Most electronic devices contain a variety of contaminants such as lead, cadmium, beryllium, or brominated flame retardants that can enter our environment. Recycling recovers valuable materials from electronics that can be used to make new products.
Many pesticides, weed killers, automotive products, cleaning products and hobby supplies that we use in our homes contain toxic chemicals that become hazardous waste. If we simply toss these products in the garbage, pour them down the drain, or dump them onto the ground, the result can be pollution to our soil and water.
The health care system and advancements in drug therapy have contributed to Americans living longer than ever before. As the population ages, the volume of medications prescribed increases dramatically.
The Macomb County Health Department accepts mercury-containing fluorescent tubes and compact fluorescent lamps (CFL) from Macomb County residents through the Household Hazard Waste collection. The mercury in the lamps is recovered and recycled which prevents it from ending up in landfills.
A significant portion of Macomb County relies on septic systems for sewage disposal. Proper design, installation, and maintenance is critical for the prevention of water pollution and communicable diseases caused by human waste.
PCB's are a group of man made organic chemicals that were primarily used as coolants and lubricants in transformers, capacitors and other electrical devices. PCB production was stopped in the United States in 1977 because PCB's were found to be persistent in the environment and potentially harmful. Today, small amounts of PCB's can be found in almost all air, soil, sediments, surface water and animals.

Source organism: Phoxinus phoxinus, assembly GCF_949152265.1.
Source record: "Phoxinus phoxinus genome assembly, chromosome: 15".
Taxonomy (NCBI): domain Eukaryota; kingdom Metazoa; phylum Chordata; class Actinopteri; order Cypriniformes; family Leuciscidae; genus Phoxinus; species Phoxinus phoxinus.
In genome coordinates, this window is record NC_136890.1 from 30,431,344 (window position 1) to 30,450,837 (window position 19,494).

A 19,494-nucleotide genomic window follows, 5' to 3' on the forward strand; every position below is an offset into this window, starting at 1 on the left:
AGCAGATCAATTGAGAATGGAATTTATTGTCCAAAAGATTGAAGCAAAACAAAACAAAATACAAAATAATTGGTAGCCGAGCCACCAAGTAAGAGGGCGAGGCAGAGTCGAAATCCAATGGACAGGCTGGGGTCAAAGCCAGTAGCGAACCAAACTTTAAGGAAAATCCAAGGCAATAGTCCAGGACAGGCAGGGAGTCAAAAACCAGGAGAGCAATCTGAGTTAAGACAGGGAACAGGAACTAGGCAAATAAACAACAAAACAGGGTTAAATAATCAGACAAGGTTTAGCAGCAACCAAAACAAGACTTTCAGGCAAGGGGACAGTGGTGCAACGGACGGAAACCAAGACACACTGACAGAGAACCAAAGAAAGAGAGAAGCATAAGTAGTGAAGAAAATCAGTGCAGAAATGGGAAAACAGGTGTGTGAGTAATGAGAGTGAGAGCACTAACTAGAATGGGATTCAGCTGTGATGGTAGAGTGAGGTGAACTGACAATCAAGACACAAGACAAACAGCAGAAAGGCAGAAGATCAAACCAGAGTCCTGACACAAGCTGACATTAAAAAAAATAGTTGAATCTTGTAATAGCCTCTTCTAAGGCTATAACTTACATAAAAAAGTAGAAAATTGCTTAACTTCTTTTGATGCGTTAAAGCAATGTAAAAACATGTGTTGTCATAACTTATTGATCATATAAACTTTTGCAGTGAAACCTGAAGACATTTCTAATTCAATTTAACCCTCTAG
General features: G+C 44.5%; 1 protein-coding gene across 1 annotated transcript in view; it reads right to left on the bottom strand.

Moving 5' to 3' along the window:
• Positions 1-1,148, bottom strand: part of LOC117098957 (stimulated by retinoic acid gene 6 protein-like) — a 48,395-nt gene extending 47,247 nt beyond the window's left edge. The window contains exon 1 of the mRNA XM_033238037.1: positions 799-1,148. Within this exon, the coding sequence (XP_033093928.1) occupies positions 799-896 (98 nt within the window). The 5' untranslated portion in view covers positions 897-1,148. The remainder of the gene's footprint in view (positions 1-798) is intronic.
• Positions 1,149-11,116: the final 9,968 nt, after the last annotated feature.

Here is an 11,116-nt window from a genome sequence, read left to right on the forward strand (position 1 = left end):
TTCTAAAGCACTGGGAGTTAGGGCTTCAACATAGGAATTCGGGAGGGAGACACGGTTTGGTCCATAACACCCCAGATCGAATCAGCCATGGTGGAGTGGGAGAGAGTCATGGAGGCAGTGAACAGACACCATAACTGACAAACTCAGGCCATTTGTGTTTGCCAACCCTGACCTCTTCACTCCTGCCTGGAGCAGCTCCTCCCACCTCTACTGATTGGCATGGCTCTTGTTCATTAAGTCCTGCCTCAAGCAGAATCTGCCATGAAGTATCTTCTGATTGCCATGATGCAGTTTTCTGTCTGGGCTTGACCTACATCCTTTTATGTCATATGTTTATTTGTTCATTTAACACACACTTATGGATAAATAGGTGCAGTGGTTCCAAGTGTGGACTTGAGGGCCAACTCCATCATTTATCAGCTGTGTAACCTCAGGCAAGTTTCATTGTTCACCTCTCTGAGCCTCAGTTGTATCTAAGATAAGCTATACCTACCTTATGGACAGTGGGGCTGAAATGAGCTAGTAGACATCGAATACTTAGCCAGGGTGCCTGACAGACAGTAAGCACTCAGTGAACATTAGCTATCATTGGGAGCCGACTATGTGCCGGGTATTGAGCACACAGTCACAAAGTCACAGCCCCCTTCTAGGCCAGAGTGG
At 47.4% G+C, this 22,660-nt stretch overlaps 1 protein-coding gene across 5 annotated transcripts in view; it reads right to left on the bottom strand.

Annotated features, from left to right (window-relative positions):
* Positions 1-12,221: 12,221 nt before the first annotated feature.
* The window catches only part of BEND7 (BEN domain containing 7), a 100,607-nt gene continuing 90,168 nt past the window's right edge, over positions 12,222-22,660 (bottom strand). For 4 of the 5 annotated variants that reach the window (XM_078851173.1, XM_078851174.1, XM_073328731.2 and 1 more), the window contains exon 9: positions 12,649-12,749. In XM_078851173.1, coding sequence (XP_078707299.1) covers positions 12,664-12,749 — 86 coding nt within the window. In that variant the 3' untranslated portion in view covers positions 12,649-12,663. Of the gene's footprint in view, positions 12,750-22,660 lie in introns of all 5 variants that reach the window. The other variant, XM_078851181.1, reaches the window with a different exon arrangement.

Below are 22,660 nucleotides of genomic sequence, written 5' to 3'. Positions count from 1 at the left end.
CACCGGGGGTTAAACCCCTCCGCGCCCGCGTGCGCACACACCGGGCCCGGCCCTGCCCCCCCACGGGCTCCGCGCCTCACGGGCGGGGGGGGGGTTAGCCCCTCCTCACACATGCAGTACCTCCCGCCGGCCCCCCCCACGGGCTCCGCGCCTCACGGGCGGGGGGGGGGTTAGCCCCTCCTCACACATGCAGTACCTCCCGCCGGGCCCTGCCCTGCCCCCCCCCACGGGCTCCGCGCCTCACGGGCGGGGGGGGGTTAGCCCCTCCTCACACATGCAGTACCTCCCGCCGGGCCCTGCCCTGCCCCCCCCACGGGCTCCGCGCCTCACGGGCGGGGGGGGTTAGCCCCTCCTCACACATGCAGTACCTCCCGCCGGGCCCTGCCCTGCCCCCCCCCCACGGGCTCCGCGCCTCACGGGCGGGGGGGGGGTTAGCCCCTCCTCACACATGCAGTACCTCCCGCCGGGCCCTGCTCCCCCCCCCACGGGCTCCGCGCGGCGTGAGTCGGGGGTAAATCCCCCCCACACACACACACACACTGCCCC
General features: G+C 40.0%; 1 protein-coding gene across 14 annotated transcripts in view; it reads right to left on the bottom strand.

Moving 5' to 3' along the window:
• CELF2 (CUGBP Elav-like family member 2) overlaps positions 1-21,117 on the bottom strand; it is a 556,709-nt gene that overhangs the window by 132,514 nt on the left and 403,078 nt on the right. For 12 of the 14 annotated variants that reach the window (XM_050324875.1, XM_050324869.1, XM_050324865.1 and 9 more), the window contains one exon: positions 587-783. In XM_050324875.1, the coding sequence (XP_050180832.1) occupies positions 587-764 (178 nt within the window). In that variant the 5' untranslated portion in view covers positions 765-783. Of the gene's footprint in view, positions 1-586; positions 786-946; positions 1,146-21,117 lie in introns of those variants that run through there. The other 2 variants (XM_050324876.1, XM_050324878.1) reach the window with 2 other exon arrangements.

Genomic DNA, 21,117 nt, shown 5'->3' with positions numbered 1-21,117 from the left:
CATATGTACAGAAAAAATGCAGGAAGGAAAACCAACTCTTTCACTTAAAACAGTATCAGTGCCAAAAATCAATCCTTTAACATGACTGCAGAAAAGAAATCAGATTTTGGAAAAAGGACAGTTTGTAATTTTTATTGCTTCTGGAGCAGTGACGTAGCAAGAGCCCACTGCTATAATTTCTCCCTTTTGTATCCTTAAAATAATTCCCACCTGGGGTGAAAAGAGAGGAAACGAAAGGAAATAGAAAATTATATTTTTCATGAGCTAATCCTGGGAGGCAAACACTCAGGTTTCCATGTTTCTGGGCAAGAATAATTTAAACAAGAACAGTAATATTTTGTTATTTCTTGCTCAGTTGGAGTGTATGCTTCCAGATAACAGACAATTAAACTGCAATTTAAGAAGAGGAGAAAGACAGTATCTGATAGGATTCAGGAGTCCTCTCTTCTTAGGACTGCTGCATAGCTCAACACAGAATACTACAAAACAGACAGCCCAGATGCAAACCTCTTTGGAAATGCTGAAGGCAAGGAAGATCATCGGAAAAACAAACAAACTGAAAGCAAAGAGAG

Parcels or properties for sale that rely on a well for drinking water and/or a septic system for sewage disposal are required by Macomb County regulation to have these systems evaluated prior to closing.
The Macomb County Health Department, along with other county agencies, communities and public schools and universities are working hard to protect, clean up and restore our local lakes, rivers and streams. We are interested in knowing the priorities and concerns of local citizens in regard to protection and restoration of our local water resources.
Subdivisions or condominiums proposed in areas that are not served by municipal water and/or municipal sewage must rely on wells and septic systems. The Macomb County Health Department regulates these sites by conducting an evaluation of the soil conditions and the drinking water source via a test well.